Saturday, July 21, 2012

Why should you eat paleo?

Why indeed. Could we just leave it at Because I Said So?

tl;dr Because I say so.

No? Well, I have two perspectives on why you should try out paleo (strict, no cheats, for at least 30 days).

The evolutionary angle:

 Humans are primates. The primates diverged from the other mammals approx. 50-85 million years ago. But if you go to the zoo or look up primates in a encyclopaedia you will notice that their diets are all pretty similar. Primates are omnivores that eat leaves, fruits, stems, flowers, tree sap, and animals, both invertebrate and vertebrate, as large as they can catch them. Only the gelada are exclusively vegetarian and only the tarsiers are exclusively carnivorous (yeah, I am totally lifting all of this off of Wikipedia). Anyway, the point is that anyone who claims that humans are originally vegetarian or carnivorous are wrong. The great apes to which we belong have some interesting adaptations to the main components of their diets though: Gorillas have sort of bubbles on their colons to ferment some of the large amount of fiber they eat and orangutans are able to remember where all the fruit trees in the jungle are and when they have ripe fruit (but yeah, omnivores). And humans are able to digest meat and complex carbohydrates from roots and tubers more efficiently by cooking them. This increase in calories then allowed us to develop larger brains which made us more efficient at getting food. Vicious cycle, this sentience business is. And whether early man were hunters or scavengers is completely irrelevant - both are efficient strategies. And this has probably been going on the last two million years, since human ancestors developed long limbs and became the heat dissipating champion of the mammals.
 Okay, so we've talked about primates and therefore humans being omnivores. Isn't this how modern man eats today (the majority anyway)? Well, no. The majority of human calories today come from the seeds of grasses and legumes, from extracted simple carbohydrates, and bovine milk products. And we live on this and we procreate but we could thrive better. Why not seeds? There is a thing called Red Queen Hypothesis that states that a host and parasite must both continually evolve to maintain the balance of their relationship (after the Red Queen race in Through the Looking Glass (Alice in Wonderland) where they run as much as they can without getting anywhere - Lewis Carroll was obviously making a comment on the futility of treadmills and cardio workouts). For grasses and legumes the seed is an enormous energy investment and the plants that put in defences are more successful than those that don't. The mice and what else lives on those seeds and beans then have to evolve to dodge those defences. We are new-comers to the grain eating business and while some of us are well-adapted, others are very poorly adapted (like celiacs) and most of us are somewhere in between those two extremes. The same goes for dairy (and I'm not just talking about lactose tolerance). So what about all the other plant matter that people on paleo eat? And why are animals okay - wouldn't it be in their interest not to be eaten? Okay, one question at a time. Fruits are a mechanism for spreading seeds far so there has been co-evolution of plants and animals towards the same goal: Healthy animals and more of that plant. Same goes for nuts. Squirrels forget ~25% of the nuts they hide away. So the tree is sacrificing some of it's "babies" so that the others will have success. For some plants having poisonous leaves is a viable strategy while for others it clearly isn't. It is easier to understand why if we look at animals though. For prey and predator there exists a symbiotic rather than parasitic relationship. Sick members of the prey species are killed and removed so they can't infect others. The predators keep the number of animals down so their food sources have time to grow and replenish itself. And monitoring of herbivores on islands with no predators confirm this - the population numbers vary wildly which both reduces the genetic diversity of the group by putting it through several bottlenecks but also puts it in danger of extinction. So while a predator is bad news for an individual it is a good thing for the species as a whole. Some poisonous animals do exist however - but this is always in very rich ecosystems with many many species. For plants sacrificing some leaves means that an animal could poop out some nutrients from a plant it ate somewhere else. It evens out the uneven distribution of trace elements. There are more factors but just know that for some plants and animals there are advantages to being eaten and for some there aren't.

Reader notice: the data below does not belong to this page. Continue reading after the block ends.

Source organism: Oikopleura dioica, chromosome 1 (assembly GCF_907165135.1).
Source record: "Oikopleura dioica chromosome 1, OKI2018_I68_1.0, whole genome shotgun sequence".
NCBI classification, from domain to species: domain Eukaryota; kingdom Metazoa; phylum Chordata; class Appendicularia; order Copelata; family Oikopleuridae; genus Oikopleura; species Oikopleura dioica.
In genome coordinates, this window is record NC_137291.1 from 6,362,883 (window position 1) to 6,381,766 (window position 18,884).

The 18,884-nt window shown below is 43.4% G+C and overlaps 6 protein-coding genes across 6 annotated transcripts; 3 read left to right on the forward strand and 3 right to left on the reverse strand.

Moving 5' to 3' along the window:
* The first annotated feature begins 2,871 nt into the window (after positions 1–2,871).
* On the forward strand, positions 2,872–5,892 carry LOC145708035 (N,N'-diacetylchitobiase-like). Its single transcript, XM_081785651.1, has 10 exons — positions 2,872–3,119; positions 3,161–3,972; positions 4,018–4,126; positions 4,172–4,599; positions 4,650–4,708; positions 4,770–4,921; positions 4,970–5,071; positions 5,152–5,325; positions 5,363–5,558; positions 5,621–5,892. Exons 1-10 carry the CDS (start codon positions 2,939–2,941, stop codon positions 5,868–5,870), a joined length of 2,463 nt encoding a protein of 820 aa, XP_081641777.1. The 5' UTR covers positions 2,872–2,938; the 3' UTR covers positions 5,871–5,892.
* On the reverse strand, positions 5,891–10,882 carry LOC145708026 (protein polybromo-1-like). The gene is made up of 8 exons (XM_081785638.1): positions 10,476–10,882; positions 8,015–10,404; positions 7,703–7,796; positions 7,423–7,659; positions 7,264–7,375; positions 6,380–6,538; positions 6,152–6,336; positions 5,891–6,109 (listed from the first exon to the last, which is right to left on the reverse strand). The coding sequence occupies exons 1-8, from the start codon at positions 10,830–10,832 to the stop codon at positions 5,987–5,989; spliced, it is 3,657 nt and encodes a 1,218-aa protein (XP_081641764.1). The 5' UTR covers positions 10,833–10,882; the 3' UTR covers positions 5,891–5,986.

tl;dr Humans are omnivores. For some plants and animals there are advantages to being eaten and for some there are advantages to not being eaten.

The other angle:

It works. Eating after a paleo pattern addresses most of the hypotheses behind the global obesity epidemic and the diseases that follow with the foods that make folks fat (yeah, just because you aren't fat doesn't mean that you're fine - sorry mate). People feel, look, and perform better. They heal things that wouldn't go away previously. They are less miserable (ever tried a calorie restricted diet? No wonder people are miserable). And it's fucking delicious.

tl;dr it's awesome

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